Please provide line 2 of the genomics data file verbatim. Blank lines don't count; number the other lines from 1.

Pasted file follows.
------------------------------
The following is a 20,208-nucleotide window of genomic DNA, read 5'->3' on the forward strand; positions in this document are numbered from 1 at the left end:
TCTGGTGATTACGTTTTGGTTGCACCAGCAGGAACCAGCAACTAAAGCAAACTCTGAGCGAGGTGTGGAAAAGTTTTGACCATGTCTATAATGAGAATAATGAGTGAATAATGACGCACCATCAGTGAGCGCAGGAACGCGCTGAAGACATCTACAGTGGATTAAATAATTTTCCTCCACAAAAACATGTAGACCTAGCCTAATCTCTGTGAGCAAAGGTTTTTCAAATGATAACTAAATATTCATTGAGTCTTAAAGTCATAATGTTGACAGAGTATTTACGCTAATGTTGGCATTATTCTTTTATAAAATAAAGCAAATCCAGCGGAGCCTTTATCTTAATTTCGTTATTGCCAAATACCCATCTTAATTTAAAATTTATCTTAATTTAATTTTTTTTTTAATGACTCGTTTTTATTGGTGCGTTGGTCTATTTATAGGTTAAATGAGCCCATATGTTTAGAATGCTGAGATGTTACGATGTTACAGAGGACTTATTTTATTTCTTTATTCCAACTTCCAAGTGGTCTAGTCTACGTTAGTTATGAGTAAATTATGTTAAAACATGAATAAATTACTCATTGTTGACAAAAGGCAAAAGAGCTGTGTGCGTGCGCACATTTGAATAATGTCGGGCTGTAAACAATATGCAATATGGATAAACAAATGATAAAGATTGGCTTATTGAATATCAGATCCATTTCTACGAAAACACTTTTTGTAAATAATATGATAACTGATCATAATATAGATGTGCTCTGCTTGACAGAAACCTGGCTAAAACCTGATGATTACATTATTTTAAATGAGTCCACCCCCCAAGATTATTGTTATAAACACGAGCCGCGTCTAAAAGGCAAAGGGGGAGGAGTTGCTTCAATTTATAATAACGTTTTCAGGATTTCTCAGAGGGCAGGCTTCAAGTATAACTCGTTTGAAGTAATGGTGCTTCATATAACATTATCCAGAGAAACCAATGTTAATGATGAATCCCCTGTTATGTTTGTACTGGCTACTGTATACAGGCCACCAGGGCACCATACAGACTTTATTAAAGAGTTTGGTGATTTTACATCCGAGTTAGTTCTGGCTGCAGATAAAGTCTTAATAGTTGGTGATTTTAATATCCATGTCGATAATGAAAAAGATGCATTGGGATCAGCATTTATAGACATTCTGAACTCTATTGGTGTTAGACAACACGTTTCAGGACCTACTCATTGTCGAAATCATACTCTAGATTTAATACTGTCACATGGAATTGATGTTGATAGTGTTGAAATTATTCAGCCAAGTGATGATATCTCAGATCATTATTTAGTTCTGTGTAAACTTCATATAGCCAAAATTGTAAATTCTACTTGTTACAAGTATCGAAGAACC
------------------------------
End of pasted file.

TCTGGTGATTACGTTTTGGTTGCACCAGCAGGAACCAGCAACTAAAGCAAACTCTGAGCGAGGTGTGGAAAAGTTTTGACCATGTCTATAATGAGAATAATGAGTGAATAATGACGCACCATCAGTGAGCGCAGGAACGCGCTGAAGACATCTACAGTGGATTAAATAATTTTCCTCCACAAAAACATGTAGACCTAGCCTAATCTCTGTGAGCAAAGGTTTTTCAAATGATAACTAAATATTCATTGAGTCTTAAAGTCATAATGTTGACAGAGTATTTACGCTAATGTTGGCATTATTCTTTTATAAAATAAAGCAAATCCAGCGGAGCCTTTATCTTAATTTCGTTATTGCCAAATACCCATCTTAATTTAAAATTTATCTTAATTTAATTTTTTTTTTAATGACTCGTTTTTATTGGTGCGTTGGTCTATTTATAGGTTAAATGAGCCCATATGTTTAGAATGCTGAGATGTTACGATGTTACAGAGGACTTATTTTATTTCTTTATTCCAACTTCCAAGTGGTCTAGTCTACGTTAGTTATGAGTAAATTATGTTAAAACATGAATAAATTACTCATTGTTGACAAAAGGCAAAAGAGCTGTGTGCGTGCGCACATTTGAATAATGTCGGGCTGTAAACAATATGCAATATGGATAAACAAATGATAAAGATTGGCTTATTGAATATCAGATCCATTTCTACGAAAACACTTTTTGTAAATAATATGATAACTGATCATAATATAGATGTGCTCTGCTTGACAGAAACCTGGCTAAAACCTGATGATTACATTATTTTAAATGAGTCCACCCCCCAAGATTATTGTTATAAACACGAGCCGCGTCTAAAAGGCAAAGGGGGAGGAGTTGCTTCAATTTATAATAACGTTTTCAGGATTTCTCAGAGGGCAGGCTTCAAGTATAACTCGTTTGAAGTAATGGTGCTTCATATAACATTATCCAGAGAAACCAATGTTAATGATGAATCCCCTGTTATGTTTGTACTGGCTACTGTATACAGGCCACCAGGGCACCATACAGACTTTATTAAAGAGTTTGGTGATTTTACATCCGAGTTAGTTCTGGCTGCAGATAAAGTCTTAATAGTTGGTGATTTTAATATCCATGTCGATAATGAAAAAGATGCATTGGGATCAGCATTTATAGACATTCTGAACTCTATTGGTGTTAGACAACACGTTTCAGGACCTACTCATTGTCGAAATCATACTCTAGATTTAATACTGTCACATGGAATTGATGTTGATAGTGTTGAAATTATTCAGCCAAGTGATGATATCTCAGATCATTATTTAGTTCTGTGTAAACTTCATATAGCCAAAATTGTAAATTCTACTTGTTACAAGTATCGAAGAACC